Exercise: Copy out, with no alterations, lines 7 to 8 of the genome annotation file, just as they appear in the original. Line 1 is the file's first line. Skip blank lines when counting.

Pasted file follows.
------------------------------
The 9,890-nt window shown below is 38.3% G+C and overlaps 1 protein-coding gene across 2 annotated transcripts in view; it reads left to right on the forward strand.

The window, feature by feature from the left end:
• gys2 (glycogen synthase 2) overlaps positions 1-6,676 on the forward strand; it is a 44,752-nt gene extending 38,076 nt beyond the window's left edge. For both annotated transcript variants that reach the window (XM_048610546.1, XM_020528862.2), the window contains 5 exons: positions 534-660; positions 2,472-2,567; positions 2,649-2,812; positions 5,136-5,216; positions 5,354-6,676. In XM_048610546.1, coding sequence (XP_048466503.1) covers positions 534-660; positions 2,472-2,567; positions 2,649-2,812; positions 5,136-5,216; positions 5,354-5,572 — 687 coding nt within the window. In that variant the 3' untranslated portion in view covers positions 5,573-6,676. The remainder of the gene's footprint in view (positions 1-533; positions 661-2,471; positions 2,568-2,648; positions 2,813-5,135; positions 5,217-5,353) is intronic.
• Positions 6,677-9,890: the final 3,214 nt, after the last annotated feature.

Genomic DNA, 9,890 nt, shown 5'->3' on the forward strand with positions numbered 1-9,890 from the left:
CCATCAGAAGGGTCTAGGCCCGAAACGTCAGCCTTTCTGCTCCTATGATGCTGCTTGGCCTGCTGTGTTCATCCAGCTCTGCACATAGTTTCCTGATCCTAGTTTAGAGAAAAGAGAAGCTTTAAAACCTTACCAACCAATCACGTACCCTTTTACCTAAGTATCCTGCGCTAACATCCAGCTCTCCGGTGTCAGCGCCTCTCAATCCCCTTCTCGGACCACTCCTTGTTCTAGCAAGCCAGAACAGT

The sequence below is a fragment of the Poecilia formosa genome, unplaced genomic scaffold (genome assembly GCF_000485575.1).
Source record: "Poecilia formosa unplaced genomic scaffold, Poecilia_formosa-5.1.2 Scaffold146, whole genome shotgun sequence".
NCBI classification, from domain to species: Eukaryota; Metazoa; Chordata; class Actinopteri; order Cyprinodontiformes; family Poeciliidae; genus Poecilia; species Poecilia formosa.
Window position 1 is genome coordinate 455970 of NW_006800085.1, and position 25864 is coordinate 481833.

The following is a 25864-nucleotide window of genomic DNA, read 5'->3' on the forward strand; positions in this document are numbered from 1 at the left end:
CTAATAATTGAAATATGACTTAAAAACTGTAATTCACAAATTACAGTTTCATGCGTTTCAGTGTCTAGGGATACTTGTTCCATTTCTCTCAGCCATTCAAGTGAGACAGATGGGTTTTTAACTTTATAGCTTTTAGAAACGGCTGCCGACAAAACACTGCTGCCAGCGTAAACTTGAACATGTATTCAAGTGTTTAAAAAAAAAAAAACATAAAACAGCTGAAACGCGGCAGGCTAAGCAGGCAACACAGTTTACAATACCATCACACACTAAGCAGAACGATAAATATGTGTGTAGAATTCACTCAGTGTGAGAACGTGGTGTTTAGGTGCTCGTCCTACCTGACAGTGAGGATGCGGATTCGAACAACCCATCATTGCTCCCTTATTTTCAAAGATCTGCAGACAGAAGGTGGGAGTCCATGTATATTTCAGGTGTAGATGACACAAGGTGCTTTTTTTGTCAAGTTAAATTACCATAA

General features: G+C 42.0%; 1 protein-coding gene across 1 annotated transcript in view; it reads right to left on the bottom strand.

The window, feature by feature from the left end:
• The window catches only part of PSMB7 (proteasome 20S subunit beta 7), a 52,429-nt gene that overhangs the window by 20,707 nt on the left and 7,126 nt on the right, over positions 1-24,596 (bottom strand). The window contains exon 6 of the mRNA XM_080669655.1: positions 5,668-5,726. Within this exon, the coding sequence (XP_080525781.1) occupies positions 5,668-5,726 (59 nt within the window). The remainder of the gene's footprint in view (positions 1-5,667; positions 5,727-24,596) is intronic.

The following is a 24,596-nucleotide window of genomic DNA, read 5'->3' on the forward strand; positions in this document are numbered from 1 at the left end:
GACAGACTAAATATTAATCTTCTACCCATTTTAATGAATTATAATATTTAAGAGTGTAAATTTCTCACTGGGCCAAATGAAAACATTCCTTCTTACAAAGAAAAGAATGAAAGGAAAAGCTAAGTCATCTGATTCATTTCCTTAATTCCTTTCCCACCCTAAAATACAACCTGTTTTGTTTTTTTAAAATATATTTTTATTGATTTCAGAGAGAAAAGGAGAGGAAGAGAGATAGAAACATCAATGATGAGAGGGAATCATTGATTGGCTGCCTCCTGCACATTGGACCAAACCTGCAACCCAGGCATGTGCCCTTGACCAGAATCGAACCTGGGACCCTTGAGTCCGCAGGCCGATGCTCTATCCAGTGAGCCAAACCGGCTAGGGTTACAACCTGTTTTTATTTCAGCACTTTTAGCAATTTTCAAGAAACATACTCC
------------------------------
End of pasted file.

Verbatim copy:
The sequence below is a fragment of the Poecilia formosa genome, unplaced genomic scaffold (genome assembly GCF_000485575.1).
Source record: "Poecilia formosa unplaced genomic scaffold, Poecilia_formosa-5.1.2 Scaffold146, whole genome shotgun sequence".